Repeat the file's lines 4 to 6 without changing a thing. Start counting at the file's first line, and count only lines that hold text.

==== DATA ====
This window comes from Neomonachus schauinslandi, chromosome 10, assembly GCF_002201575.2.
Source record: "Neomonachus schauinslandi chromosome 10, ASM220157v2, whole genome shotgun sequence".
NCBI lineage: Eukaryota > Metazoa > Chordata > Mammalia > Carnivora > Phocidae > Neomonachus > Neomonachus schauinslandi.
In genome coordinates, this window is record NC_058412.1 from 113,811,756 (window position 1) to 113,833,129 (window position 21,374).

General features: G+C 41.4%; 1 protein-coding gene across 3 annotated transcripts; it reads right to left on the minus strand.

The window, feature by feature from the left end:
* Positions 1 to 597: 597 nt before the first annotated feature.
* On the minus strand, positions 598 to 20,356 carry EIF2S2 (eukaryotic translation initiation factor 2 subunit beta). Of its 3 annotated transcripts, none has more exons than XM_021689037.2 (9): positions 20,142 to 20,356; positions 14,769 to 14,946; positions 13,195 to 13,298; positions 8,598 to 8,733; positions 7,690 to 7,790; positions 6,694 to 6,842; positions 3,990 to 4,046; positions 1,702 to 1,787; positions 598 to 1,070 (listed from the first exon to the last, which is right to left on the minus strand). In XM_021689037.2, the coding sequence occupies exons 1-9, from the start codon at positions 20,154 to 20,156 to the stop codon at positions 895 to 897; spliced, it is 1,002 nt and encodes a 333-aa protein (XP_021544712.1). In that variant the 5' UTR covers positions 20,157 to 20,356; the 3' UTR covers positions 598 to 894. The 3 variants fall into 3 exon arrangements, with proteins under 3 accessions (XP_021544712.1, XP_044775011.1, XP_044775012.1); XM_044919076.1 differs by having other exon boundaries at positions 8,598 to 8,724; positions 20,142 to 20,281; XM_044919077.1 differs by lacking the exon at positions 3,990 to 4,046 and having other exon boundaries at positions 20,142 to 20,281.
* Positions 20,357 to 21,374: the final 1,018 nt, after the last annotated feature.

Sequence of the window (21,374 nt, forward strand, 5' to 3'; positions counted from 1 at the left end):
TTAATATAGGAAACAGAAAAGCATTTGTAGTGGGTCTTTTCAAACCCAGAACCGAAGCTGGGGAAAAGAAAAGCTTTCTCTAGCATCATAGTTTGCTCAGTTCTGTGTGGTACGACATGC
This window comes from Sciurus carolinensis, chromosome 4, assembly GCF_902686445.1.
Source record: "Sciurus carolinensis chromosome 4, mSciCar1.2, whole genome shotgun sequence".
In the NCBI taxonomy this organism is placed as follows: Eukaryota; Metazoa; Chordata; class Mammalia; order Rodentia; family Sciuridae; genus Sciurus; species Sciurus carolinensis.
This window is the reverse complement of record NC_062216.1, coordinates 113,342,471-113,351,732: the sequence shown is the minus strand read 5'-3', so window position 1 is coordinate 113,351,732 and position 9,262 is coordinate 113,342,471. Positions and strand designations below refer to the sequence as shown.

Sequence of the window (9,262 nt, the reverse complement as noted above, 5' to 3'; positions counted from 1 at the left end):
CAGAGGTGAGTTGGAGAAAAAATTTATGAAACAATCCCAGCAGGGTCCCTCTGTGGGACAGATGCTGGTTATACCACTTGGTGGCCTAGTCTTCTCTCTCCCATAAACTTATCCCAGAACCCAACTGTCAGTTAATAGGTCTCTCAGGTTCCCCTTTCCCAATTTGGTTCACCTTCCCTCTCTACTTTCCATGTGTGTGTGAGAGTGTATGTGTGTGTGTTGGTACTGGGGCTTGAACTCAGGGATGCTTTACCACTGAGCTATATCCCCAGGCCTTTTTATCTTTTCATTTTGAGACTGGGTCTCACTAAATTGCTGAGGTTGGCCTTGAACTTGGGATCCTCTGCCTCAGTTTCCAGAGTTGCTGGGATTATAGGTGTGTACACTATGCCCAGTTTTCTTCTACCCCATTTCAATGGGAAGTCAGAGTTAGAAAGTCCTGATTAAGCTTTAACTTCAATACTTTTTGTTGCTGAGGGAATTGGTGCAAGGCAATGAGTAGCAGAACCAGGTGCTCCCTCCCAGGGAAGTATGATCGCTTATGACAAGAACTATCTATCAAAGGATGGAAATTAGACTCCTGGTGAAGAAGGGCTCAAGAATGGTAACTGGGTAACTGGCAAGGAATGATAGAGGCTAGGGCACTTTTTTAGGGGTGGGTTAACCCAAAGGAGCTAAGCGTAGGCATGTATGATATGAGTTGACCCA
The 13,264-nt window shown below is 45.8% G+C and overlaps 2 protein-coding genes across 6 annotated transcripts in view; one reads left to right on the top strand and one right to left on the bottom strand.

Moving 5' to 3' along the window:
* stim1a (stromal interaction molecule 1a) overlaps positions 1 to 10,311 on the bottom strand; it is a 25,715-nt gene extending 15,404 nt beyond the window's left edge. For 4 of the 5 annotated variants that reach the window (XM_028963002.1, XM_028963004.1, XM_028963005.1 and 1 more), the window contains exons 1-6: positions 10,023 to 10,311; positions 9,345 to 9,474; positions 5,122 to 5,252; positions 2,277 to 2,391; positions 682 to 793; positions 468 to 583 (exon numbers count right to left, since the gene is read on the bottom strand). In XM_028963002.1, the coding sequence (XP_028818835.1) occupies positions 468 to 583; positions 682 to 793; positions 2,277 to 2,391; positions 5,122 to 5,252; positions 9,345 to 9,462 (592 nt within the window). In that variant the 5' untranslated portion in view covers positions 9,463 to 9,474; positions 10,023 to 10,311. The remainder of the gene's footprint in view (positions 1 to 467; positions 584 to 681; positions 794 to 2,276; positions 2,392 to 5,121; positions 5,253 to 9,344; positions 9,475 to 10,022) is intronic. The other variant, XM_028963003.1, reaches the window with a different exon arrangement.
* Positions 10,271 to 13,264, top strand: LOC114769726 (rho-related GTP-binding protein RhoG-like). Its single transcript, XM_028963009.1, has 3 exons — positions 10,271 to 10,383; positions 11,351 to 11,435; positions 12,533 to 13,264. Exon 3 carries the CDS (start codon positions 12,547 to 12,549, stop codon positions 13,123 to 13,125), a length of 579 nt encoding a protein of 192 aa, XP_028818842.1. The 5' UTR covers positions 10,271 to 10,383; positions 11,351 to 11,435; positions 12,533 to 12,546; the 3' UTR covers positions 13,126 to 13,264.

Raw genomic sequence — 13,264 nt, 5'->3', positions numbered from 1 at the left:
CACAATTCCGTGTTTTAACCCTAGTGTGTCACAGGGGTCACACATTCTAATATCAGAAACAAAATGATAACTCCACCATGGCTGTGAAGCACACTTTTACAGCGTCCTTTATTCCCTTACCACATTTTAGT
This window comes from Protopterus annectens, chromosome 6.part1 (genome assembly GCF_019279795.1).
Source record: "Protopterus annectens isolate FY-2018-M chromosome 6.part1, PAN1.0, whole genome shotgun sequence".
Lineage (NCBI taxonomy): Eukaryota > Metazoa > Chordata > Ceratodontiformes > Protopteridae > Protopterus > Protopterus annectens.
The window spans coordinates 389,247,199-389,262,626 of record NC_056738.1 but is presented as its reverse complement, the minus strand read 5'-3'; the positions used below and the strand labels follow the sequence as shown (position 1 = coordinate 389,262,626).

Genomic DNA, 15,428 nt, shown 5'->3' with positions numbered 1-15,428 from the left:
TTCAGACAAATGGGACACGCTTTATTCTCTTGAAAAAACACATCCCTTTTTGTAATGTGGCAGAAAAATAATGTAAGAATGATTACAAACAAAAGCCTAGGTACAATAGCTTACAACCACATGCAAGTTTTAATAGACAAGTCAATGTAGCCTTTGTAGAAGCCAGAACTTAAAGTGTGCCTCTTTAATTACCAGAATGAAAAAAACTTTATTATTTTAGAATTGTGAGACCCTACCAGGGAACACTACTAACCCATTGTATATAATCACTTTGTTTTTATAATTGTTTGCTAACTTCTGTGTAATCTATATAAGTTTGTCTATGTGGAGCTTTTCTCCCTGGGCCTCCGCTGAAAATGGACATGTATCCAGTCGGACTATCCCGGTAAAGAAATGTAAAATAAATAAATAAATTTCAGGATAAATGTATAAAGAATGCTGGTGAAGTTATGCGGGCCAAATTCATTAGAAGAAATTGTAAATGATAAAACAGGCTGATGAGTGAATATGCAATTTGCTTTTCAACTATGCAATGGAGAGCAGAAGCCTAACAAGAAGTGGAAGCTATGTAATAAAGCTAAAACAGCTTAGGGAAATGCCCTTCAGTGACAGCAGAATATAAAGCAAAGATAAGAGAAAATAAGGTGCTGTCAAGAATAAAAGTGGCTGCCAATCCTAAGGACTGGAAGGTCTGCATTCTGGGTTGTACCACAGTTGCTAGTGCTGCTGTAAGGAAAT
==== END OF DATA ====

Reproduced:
In genome coordinates, this window is record NC_058412.1 from 113,811,756 (window position 1) to 113,833,129 (window position 21,374).

General features: G+C 41.4%; 1 protein-coding gene across 3 annotated transcripts; it reads right to left on the minus strand.

The window, feature by feature from the left end: